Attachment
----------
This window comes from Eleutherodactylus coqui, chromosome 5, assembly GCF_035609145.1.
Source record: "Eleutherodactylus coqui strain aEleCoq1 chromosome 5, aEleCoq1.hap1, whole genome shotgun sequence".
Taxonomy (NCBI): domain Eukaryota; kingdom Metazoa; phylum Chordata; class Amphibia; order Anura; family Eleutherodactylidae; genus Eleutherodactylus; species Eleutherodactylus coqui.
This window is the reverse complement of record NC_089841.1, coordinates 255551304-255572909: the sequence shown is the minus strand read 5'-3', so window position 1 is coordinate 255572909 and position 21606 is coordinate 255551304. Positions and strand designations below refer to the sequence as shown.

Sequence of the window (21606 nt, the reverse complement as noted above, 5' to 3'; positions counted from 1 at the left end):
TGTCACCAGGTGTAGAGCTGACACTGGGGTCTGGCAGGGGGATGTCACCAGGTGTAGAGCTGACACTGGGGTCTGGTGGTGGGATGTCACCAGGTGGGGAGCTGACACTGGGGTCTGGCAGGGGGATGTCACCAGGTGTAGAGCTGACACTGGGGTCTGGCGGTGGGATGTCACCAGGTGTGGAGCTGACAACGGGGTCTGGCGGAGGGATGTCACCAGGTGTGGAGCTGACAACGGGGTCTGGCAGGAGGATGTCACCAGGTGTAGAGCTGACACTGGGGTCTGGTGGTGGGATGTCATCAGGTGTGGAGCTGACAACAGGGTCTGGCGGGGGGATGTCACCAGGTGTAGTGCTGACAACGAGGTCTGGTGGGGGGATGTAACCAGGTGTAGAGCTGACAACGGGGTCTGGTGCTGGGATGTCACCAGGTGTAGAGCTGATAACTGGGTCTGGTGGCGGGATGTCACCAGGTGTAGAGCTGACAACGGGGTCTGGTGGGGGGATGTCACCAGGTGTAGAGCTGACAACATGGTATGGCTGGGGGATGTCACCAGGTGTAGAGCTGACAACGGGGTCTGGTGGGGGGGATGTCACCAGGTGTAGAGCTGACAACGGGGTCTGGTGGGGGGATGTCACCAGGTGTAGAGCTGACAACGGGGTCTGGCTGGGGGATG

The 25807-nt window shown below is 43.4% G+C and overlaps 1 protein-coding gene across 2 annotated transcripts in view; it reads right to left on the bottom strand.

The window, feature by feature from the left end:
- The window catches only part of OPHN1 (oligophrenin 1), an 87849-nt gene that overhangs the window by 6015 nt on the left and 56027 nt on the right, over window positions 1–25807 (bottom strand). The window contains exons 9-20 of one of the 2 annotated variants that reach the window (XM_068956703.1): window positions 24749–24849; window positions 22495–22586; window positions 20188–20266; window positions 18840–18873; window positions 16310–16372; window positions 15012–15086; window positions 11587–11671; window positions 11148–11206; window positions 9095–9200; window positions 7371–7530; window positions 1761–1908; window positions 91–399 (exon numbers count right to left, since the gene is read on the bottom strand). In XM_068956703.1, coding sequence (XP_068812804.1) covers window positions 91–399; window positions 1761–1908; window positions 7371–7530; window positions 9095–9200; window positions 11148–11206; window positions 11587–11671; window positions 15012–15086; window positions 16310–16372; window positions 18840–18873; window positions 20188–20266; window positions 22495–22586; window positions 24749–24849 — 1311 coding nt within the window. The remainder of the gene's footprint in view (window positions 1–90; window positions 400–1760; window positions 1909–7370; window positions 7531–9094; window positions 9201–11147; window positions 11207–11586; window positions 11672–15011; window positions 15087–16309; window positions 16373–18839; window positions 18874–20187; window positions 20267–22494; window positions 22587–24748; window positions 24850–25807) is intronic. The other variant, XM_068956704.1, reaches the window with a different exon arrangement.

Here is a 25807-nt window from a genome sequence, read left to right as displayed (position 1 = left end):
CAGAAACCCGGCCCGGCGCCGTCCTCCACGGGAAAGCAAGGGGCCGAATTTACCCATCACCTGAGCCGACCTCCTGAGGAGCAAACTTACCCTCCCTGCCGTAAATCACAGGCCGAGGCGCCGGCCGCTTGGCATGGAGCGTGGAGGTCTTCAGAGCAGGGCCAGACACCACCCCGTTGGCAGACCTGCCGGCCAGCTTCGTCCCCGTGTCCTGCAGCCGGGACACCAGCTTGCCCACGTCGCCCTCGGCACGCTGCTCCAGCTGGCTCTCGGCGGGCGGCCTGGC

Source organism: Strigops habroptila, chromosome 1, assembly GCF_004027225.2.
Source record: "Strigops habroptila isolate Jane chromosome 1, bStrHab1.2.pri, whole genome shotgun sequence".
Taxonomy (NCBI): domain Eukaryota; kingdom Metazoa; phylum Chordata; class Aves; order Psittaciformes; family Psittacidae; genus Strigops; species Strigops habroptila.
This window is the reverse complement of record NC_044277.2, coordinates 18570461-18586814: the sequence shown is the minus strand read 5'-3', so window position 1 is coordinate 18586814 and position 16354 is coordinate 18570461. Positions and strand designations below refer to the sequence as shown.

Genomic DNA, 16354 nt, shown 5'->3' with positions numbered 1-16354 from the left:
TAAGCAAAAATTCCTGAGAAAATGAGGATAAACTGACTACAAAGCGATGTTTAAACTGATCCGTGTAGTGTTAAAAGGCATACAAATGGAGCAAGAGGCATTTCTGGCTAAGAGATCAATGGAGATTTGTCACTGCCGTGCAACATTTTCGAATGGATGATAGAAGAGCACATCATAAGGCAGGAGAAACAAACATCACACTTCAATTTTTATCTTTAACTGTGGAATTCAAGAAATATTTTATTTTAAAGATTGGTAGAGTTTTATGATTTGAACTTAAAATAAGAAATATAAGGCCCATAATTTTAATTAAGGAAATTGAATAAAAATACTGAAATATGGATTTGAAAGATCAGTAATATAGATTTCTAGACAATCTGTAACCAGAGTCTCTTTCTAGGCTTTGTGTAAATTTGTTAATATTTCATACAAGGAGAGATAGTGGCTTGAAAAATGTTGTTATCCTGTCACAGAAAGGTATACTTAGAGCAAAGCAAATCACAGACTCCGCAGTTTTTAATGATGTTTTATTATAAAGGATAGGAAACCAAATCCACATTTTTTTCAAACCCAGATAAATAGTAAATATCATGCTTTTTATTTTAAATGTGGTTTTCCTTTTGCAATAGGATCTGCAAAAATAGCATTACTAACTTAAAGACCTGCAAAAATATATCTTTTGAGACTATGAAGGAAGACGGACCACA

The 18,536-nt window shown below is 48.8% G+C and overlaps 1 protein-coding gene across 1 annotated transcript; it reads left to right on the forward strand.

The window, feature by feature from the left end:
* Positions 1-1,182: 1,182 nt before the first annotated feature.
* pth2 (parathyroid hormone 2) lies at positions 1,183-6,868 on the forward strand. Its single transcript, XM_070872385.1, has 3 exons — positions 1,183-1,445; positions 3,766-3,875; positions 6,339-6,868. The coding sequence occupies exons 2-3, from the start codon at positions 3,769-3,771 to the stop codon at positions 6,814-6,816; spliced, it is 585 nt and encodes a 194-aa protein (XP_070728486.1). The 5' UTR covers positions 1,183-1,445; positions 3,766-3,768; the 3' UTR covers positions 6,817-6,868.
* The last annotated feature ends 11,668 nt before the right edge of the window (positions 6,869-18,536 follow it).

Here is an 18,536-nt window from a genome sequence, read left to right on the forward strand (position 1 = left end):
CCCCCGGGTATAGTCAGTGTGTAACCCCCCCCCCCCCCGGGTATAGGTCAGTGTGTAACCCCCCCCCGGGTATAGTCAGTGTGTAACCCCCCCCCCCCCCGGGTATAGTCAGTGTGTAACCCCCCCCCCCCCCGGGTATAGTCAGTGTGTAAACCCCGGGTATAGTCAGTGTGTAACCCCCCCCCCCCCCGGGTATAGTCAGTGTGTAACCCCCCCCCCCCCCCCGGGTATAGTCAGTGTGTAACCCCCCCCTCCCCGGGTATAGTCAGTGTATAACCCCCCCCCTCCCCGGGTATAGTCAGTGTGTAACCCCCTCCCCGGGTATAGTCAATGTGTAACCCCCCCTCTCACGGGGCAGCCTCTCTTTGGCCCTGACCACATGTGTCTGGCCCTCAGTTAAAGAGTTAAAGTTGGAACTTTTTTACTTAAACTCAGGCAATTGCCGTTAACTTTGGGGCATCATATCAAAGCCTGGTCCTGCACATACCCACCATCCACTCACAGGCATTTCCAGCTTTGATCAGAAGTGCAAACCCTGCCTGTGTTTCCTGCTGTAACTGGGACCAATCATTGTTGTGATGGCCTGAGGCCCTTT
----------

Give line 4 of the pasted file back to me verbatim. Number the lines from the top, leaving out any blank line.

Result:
This window is the reverse complement of record NC_089841.1, coordinates 255551304-255572909: the sequence shown is the minus strand read 5'-3', so window position 1 is coordinate 255572909 and position 21606 is coordinate 255551304. Positions and strand designations below refer to the sequence as shown.